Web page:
—Publishers Weekly (starred review)
"A lush examination of East-West relations."
“Lee has created the sort of interesting, complex characters, especially in Trudy, that drive a rich and intimate look at what happens to people under extraordinary circumstances.”
"A rare and exquisite story. It does exactly what a great novel should do—transports you out of time, out of place, into a world you can feel in your very own skin."
"One of the most insightful, elegant, and atmospheric novels I’ve read in a long time. Janice Lee is nothing short of brilliant and her novel is impossible to put down."
"Rarely does one encounter a debut work as beguiling and assured as Janice Lee’s The Piano Teacher. Rich with intrigue, romance, and betrayal, this wonderfully written, utterly captivating novel dazzles with its sharp-eyed renderings of beau monde Hong Kong as it is plunged into the crucible of war. With its fascinating interplay of East and West and wide cast of effervescent characters . . . this is a truly transporting—and indeed irresistible—work of fiction."
“Compelling . . . A persuasive re-creation of a time and place.”
- Penguin Group (USA)
- Publication date:
- Product dimensions:
- 5.80(w) x 8.30(h) x 1.20(d)
- Age Range:
- 18 Years
Read an Excerpt
It started as an accident. The small Herend rabbit had fallen into Claire's purse. It had been on the piano and she had been gathering up the sheet music at the end of the lesson when she knocked it off. It fell off the doily (a doily! on the Steinway!) and into her large leather bag. What had happened after that was perplexing, even to her. Locket had been staring down at the keyboard, and hadn't noticed. And then, Claire had just…left. It wasn't until she was downstairs and waiting for the bus that she grasped what she had done. And then it had been too late. She went home and buried the expensive porcelain figurine under her sweaters.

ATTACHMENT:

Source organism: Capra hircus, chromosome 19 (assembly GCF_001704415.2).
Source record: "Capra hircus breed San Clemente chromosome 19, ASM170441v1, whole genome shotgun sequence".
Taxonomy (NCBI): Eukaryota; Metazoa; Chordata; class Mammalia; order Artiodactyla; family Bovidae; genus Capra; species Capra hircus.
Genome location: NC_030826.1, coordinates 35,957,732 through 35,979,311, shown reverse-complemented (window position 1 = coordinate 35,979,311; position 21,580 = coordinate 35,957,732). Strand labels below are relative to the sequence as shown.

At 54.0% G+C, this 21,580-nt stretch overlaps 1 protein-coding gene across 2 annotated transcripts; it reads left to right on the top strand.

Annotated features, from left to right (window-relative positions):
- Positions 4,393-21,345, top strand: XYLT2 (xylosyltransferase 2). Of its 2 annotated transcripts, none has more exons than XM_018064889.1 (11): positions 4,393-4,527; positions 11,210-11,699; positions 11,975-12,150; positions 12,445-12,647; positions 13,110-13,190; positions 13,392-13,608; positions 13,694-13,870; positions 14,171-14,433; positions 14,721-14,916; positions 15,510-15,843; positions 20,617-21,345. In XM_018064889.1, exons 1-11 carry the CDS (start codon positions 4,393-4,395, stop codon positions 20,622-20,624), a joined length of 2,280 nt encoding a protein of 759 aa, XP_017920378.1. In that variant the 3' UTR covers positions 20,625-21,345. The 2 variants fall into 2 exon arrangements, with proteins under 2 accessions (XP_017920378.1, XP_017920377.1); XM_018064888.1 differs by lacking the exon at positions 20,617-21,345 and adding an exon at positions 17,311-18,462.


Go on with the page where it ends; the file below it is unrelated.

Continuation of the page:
Claire and her husband had moved to Hong Kong nine months ago, transferred by the government, which had posted Martin in the Department of Water Services. Churchill had ended the rationing and things were starting to return to normal when they had received news of the posting. She had never dreamed of leaving England before.
Martin was an engineer, overseeing the building of the Tai Lam Cheung reservoir, so that there wouldn't need to be so much rationing when the rains ebbed, as they did every several years. It was to hold four and a half billion gallons of water when full. Claire almost couldn't imagine such a number, but Martin said it was barely enough for the people of Hong Kong, and he was sure that by the time they were finished, they'd have to build another. "More work for me," he said cheerfully. He was analyzing the topography of the hills so that they could install catchwaters for when the rain came. The English government did so much for the colonies, Claire knew. They made the locals' lives much better but they rarely appreciated it. Her mother had warned her about the Chinese before she left -- an unscrupulous, conniving people who would surely try to take advantage of her innocence and goodwill.
Reprinted by arrangement with Viking, a member of Penguin Group (USA) Inc., from THE PIANO TEACHER Copyright © Janice Y. K. Lee, 2009